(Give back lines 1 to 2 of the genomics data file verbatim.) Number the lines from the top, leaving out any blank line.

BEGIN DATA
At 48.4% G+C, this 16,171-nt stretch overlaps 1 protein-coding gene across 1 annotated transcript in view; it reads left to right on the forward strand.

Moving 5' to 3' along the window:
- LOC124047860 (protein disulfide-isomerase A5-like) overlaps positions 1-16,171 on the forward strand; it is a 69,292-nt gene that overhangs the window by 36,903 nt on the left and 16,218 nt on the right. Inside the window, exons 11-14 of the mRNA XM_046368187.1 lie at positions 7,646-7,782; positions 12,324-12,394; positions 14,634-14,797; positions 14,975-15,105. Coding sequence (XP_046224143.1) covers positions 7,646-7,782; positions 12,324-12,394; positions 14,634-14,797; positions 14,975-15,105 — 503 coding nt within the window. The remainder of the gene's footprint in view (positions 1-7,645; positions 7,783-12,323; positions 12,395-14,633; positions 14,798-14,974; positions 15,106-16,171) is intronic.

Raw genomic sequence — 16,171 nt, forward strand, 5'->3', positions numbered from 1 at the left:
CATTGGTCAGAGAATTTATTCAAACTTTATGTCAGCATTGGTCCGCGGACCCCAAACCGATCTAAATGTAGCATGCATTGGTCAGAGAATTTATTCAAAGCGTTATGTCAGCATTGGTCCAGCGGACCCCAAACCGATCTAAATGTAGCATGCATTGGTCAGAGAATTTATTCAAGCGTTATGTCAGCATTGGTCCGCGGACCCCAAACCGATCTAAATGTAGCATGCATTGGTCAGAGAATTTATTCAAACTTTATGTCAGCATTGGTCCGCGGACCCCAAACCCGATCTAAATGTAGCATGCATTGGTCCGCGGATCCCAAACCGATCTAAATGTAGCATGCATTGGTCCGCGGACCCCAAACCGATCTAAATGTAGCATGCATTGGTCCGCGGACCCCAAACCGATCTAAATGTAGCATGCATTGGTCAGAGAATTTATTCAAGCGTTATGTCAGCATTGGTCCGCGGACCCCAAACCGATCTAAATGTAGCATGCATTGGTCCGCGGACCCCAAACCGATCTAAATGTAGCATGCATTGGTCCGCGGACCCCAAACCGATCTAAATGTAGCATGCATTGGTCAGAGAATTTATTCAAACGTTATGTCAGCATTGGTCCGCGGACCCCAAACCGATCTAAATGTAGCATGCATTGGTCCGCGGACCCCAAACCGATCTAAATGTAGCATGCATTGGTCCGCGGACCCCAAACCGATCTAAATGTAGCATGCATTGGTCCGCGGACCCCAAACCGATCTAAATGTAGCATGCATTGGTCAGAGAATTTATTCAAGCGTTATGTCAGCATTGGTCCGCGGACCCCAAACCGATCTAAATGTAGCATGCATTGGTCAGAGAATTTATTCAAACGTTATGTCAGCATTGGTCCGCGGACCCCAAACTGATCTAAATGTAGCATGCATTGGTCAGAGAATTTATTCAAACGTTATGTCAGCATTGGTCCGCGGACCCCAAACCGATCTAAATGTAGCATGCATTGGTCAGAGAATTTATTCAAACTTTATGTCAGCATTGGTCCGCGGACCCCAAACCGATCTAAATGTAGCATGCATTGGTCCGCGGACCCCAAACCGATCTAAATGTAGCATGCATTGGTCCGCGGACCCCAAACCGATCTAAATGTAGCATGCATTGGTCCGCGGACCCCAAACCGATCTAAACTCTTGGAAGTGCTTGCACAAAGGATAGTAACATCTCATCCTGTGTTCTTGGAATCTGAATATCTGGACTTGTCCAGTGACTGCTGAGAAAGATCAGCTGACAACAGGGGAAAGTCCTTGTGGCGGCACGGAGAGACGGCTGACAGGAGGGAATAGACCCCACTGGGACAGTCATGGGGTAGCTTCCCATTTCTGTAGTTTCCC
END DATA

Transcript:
At 48.4% G+C, this 16,171-nt stretch overlaps 1 protein-coding gene across 1 annotated transcript in view; it reads left to right on the forward strand.

Moving 5' to 3' along the window: